All plants are not created equal, and for that reason, their needs for fertilization and nutrients will not be the same. I was reading labels and doing research trying to figure out how much liquid fertilizer is needed per each different plant?
I did some research and discovered:
Annual plants will need one-ounce of liquid fertilizer per square foot of plant and perennials need two-three ounces per square foot of plant.
Liquid fertilizer has been used for many years to add much-needed nutrients to crops helping them grow faster, healthier, and larger. To get the largest most lushes fruits you will need to do your homework and make sure they are being cared for properly. Liquid fertilizer can be a great component to helping you get the crops you want but be careful because too much or too little can do more damage than any good.
What is Liquid Fertilizer?
A good fertilization option for any garden, indoor or out, is liquid fertilizer. But what is liquid fertilizer?
Liquid fertilizer is a highly concentrated fertilizer formula that you will need to mix with water. It can be purchased in a liquid form or you can get salts that mix and dissolve into the water to create the liquid fertilizer. Creating a homemade liquid fertilizer is a popular option too.
When purchasing liquid fertilizer it’s important to keep a note of the prices and how to get the best bang for your buck. However, dry fertilizers will cost less than liquid fertilizers just to let you know. When it comes to liquid fertilizers, the soluble salts will be less expensive when compared to liquid fertilizers sold in bottles.
How Much Liquid Fertilizer Per Plant?
1. Tomato Plant– For tomato plants use a formula with calcium in it. Then you can use a normal 10/10/10 fertilizer. For your tomato bushes, you will need about an ounce of formula per square foot of the plant.
2. Potatoes – Find a liquid fertilizer that has a bit higher content of potassium as this is needed for your potatoes. 10/10/5 Mix your concentrate to your gallon container of water and then apply an ounce of the formula to every square foot of the planted potatoes.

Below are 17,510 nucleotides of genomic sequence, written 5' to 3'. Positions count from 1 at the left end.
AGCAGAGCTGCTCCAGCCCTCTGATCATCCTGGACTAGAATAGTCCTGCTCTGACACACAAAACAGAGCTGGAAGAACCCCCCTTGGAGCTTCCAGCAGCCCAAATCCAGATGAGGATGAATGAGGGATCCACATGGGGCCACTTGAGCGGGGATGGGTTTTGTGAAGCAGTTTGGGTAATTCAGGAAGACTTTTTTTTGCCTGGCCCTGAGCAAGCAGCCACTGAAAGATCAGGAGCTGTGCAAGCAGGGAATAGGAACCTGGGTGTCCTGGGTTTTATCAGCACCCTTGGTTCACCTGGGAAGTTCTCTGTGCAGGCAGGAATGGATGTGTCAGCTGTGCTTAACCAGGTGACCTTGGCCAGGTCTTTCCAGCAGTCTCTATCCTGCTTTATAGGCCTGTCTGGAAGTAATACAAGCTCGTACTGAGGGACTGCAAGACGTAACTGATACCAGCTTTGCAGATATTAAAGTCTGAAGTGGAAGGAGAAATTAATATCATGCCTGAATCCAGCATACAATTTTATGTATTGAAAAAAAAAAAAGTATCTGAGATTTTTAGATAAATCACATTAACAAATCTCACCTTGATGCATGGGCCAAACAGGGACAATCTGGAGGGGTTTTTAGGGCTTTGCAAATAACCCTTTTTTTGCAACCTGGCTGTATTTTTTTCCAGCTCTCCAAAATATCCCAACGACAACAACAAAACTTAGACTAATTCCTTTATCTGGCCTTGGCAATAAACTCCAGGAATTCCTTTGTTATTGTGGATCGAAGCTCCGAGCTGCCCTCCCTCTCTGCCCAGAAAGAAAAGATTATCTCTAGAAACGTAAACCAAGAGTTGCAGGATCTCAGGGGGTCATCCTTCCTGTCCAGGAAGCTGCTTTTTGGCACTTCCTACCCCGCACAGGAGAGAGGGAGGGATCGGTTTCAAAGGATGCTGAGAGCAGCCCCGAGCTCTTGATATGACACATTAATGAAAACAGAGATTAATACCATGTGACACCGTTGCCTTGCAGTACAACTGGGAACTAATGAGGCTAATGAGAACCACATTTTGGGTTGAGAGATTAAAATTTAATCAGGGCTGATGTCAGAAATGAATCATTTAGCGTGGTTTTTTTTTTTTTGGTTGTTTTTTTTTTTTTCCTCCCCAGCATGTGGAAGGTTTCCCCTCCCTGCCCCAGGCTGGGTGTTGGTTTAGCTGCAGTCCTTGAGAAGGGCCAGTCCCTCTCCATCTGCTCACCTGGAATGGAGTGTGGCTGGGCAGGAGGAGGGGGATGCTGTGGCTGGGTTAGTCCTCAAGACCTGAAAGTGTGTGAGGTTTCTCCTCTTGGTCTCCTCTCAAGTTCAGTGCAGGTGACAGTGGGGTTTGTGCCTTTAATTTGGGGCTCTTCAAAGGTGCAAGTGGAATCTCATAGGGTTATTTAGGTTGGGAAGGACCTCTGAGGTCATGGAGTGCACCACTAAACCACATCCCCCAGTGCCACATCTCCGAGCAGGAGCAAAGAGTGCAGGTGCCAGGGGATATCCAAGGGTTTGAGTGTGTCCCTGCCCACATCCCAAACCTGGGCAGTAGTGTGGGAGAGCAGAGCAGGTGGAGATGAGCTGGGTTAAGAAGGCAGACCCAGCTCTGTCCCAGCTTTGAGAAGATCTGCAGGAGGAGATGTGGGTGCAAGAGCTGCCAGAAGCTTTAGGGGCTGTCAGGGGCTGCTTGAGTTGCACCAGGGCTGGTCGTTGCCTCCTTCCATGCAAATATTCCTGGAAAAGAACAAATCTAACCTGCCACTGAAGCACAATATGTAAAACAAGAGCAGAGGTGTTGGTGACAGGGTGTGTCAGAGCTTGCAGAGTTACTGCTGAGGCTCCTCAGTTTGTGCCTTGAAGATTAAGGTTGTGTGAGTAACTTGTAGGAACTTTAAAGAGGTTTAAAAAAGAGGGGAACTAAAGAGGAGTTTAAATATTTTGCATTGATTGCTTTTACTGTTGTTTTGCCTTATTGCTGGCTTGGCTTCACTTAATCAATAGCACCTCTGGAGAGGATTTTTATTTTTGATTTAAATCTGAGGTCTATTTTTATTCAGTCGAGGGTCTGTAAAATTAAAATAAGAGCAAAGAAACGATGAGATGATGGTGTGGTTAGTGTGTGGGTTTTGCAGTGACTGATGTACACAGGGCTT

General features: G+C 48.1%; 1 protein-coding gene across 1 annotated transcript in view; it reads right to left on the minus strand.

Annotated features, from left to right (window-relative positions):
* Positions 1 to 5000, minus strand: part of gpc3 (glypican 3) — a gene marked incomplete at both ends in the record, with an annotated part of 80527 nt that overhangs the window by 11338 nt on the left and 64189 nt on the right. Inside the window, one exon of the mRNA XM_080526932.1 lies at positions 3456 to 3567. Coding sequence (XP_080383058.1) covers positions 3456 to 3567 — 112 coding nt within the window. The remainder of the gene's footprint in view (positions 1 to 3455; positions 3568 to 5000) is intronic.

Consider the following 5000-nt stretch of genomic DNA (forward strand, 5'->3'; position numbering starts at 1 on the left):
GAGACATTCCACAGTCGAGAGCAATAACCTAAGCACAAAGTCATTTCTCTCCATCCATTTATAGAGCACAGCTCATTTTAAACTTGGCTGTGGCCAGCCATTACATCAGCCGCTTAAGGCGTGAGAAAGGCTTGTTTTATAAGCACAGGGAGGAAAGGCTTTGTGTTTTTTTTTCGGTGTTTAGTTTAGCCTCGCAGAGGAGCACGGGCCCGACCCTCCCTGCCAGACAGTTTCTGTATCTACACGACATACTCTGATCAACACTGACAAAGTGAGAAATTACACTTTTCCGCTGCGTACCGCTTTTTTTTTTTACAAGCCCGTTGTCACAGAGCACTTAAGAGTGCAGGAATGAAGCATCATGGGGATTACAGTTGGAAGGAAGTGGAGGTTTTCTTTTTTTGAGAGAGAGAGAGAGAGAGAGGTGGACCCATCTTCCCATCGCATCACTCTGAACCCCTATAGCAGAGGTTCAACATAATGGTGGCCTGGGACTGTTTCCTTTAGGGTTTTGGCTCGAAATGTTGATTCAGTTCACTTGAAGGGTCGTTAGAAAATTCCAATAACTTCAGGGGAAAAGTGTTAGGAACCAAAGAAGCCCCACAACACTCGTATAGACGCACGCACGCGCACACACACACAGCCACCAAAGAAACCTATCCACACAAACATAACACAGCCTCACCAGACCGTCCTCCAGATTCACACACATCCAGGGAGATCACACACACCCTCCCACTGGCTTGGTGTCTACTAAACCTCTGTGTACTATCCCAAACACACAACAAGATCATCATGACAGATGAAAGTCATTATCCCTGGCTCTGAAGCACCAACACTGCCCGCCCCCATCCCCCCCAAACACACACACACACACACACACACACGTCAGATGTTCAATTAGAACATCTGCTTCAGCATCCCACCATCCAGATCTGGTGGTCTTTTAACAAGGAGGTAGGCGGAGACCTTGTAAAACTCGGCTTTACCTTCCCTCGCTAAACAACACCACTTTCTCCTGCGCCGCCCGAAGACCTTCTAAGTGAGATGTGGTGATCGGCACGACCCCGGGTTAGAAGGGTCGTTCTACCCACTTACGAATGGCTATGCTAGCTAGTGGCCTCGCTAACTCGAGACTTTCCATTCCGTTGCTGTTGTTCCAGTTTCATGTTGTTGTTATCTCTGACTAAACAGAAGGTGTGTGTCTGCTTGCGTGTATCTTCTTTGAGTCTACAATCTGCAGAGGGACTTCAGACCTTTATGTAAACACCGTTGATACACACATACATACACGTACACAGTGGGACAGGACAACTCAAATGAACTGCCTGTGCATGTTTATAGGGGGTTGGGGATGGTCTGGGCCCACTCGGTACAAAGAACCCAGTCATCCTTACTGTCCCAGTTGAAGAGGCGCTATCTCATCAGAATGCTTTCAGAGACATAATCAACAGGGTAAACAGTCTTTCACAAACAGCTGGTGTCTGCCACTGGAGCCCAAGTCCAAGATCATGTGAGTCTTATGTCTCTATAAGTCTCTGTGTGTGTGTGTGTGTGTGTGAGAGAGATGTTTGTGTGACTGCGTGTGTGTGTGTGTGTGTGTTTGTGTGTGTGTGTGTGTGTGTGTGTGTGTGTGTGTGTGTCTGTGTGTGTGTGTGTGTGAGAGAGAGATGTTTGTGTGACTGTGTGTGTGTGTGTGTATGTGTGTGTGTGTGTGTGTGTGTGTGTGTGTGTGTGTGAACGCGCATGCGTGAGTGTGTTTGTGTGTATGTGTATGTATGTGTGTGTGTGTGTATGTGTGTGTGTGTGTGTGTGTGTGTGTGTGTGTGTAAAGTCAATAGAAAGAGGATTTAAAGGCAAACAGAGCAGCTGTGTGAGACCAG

3. Onions – Onions require a formula with a higher content of nitrogen. The same routine goes for onions, you will need one ounce of formula per square foot of onion plant.
4. Grapes – Grapes vines are perennials plants so they will need more fertilizer to keep them alive and healthy all year round. You will want to apply 1/3 cup of your fertilizer formula to every 25 feet of your grapevine.
5. Corn – For a cornfield you will need to apply the fertilizer according to apply about 8 ounces of your formula to every 2 yards of corn rows.
6. Pepper Plants – For peppers, you will want to use a formula with a high content of potassium and phosphorus then nitrate (5/10/10) these plants will need about an ounce of fertilizer per square foot of plant.
7. Apple Trees -Find a fertilizer with a higher concentrate of Nitrogen in it for your Apple trees. Apply about about 2 liters of fertilizer to every 1 inch of tree trunk.
8. Cucumbers – You want a 10/10/10 formula for cucumbers and you want to use about 1 ounce per every square foot.
9. Green Beans – A 5/10/5 fertilizer is ideal for green beans and you would follow the 1 ounce per every square foot.
If you are creating a small home garden and you don’t want to go out and purchase several different formulas, you can always grab a mixture 10/10/10 all-purpose formula. This should provide enough nutrition for all your plants. If you notice a specific fruit or vegetable is not growing properly you may want to add a more specific brand to that produce.